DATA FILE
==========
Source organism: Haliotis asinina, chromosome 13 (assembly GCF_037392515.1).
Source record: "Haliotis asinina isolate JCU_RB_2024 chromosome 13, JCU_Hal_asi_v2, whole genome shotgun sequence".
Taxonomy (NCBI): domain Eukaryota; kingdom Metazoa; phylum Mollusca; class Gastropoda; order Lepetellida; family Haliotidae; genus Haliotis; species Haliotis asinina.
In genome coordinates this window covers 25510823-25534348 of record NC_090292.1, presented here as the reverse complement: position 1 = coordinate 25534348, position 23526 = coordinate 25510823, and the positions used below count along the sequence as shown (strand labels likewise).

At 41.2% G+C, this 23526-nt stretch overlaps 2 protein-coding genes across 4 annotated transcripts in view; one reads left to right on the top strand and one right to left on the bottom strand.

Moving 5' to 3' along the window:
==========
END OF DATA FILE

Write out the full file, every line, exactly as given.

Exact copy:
Source organism: Haliotis asinina, chromosome 13 (assembly GCF_037392515.1).
Source record: "Haliotis asinina isolate JCU_RB_2024 chromosome 13, JCU_Hal_asi_v2, whole genome shotgun sequence".
Taxonomy (NCBI): domain Eukaryota; kingdom Metazoa; phylum Mollusca; class Gastropoda; order Lepetellida; family Haliotidae; genus Haliotis; species Haliotis asinina.
In genome coordinates this window covers 25510823-25534348 of record NC_090292.1, presented here as the reverse complement: position 1 = coordinate 25534348, position 23526 = coordinate 25510823, and the positions used below count along the sequence as shown (strand labels likewise).

At 41.2% G+C, this 23526-nt stretch overlaps 2 protein-coding genes across 4 annotated transcripts in view; one reads left to right on the top strand and one right to left on the bottom strand.

Moving 5' to 3' along the window: